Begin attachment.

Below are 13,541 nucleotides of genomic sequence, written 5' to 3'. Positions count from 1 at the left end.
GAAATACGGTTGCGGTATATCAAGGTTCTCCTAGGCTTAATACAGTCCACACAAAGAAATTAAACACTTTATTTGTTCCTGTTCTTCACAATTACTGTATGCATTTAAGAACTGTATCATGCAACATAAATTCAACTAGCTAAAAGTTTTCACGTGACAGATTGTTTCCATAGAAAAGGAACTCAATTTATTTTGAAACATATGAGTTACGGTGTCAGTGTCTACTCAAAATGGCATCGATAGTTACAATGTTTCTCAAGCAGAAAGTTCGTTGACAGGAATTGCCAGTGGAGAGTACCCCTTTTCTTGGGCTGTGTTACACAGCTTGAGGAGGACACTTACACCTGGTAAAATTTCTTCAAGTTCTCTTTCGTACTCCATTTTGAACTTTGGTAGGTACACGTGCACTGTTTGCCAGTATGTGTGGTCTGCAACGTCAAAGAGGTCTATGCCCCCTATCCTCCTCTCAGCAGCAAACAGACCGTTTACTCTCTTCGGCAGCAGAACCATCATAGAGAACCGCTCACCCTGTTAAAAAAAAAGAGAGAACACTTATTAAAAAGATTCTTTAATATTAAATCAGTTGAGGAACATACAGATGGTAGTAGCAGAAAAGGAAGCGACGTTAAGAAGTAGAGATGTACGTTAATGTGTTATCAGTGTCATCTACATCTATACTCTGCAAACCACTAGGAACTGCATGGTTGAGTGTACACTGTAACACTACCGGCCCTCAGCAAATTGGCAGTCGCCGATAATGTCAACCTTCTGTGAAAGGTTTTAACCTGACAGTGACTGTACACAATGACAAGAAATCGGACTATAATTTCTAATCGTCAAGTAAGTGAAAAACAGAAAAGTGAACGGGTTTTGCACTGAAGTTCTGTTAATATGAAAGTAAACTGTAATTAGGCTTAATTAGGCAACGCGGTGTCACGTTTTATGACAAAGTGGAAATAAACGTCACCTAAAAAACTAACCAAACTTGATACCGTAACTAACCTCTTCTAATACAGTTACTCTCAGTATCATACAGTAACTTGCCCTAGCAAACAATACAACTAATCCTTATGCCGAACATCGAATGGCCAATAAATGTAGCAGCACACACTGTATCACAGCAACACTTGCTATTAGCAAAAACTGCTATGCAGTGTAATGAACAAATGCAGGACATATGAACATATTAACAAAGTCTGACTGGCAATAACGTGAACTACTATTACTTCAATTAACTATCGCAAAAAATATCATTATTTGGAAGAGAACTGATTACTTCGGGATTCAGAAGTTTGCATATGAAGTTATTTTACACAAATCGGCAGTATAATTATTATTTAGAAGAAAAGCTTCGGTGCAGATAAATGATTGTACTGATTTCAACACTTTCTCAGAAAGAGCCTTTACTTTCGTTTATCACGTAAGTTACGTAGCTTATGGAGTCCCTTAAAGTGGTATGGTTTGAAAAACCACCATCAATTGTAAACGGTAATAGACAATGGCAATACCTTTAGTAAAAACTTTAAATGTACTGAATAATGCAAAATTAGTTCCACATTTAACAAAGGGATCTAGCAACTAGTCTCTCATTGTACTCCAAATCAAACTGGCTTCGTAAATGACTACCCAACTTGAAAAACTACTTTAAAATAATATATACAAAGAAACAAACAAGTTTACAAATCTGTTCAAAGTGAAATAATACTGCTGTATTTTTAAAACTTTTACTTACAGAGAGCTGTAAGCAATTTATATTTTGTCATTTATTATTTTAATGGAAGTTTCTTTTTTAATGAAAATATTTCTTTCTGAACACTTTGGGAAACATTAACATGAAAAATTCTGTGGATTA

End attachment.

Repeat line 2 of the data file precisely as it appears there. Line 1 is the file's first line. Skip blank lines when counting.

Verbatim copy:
GAAATACGGTTGCGGTATATCAAGGTTCTCCTAGGCTTAATACAGTCCACACAAAGAAATTAAACACTTTATTTGTTCCTGTTCTTCACAATTACTGTATGCATTTAAGAACTGTATCATGCAACATAAATTCAACTAGCTAAAAGTTTTCACGTGACAGATTGTTTCCATAGAAAAGGAACTCAATTTATTTTGAAACATATGAGTTACGGTGTCAGTGTCTACTCAAAATGGCATCGATAGTTACAATGTTTCTCAAGCAGAAAGTTCGTTGACAGGAATTGCCAGTGGAGAGTACCCCTTTTCTTGGGCTGTGTTACACAGCTTGAGGAGGACACTTACACCTGGTAAAATTTCTTCAAGTTCTCTTTCGTACTCCATTTTGAACTTTGGTAGGTACACGTGCACTGTTTGCCAGTATGTGTGGTCTGCAACGTCAAAGAGGTCTATGCCCCCTATCCTCCTCTCAGCAGCAAACAGACCGTTTACTCTCTTCGGCAGCAGAACCATCATAGAGAACCGCTCACCCTGTTAAAAAAAAAGAGAGAACACTTATTAAAAAGATTCTTTAATATTAAATCAGTTGAGGAACATACAGATGGTAGTAGCAGAAAAGGAAGCGACGTTAAGAAGTAGAGATGTACGTTAATGTGTTATCAGTGTCATCTACATCTATACTCTGCAAACCACTAGGAACTGCATGGTTGAGTGTACACTGTAACACTACCGGCCCTCAGCAAATTGGCAGTCGCCGATAATGTCAACCTTCTGTGAAAGGTTTTAACCTGACAGTGACTGTACACAATGACAAGAAATCGGACTATAATTTCTAATCGTCAAGTAAGTGAAAAACAGAAAAGTGAACGGGTTTTGCACTGAAGTTCTGTTAATATGAAAGTAAACTGTAATTAGGCTTAATTAGGCAACGCGGTGTCACGTTTTATGACAAAGTGGAAATAAACGTCACCTAAAAAACTAACCAAACTTGATACCGTAACTAACCTCTTCTAATACAGTTACTCTCAGTATCATACAGTAACTTGCCCTAGCAAACAATACAACTAATCCTTATGCCGAACATCGAATGGCCAATAAATGTAGCAGCACACACTGTATCACAGCAACACTTGCTATTAGCAAAAACTGCTATGCAGTGTAATGAACAAATGCAGGACATATGAACATATTAACAAAGTCTGACTGGCAATAACGTGAACTACTATTACTTCAATTAACTATCGCAAAAAATATCATTATTTGGAAGAGAACTGATTACTTCGGGATTCAGAAGTTTGCATATGAAGTTATTTTACACAAATCGGCAGTATAATTATTATTTAGAAGAAAAGCTTCGGTGCAGATAAATGATTGTACTGATTTCAACACTTTCTCAGAAAGAGCCTTTACTTTCGTTTATCACGTAAGTTACGTAGCTTATGGAGTCCCTTAAAGTGGTATGGTTTGAAAAACCACCATCAATTGTAAACGGTAATAGACAATGGCAATACCTTTAGTAAAAACTTTAAATGTACTGAATAATGCAAAATTAGTTCCACATTTAACAAAGGGATCTAGCAACTAGTCTCTCATTGTACTCCAAATCAAACTGGCTTCGTAAATGACTACCCAACTTGAAAAACTACTTTAAAATAATATATACAAAGAAACAAACAAGTTTACAAATCTGTTCAAAGTGAAATAATACTGCTGTATTTTTAAAACTTTTACTTACAGAGAGCTGTAAGCAATTTATATTTTGTCATTTATTATTTTAATGGAAGTTTCTTTTTTAATGAAAATATTTCTTTCTGAACACTTTGGGAAACATTAACATGAAAAATTCTGTGGATTA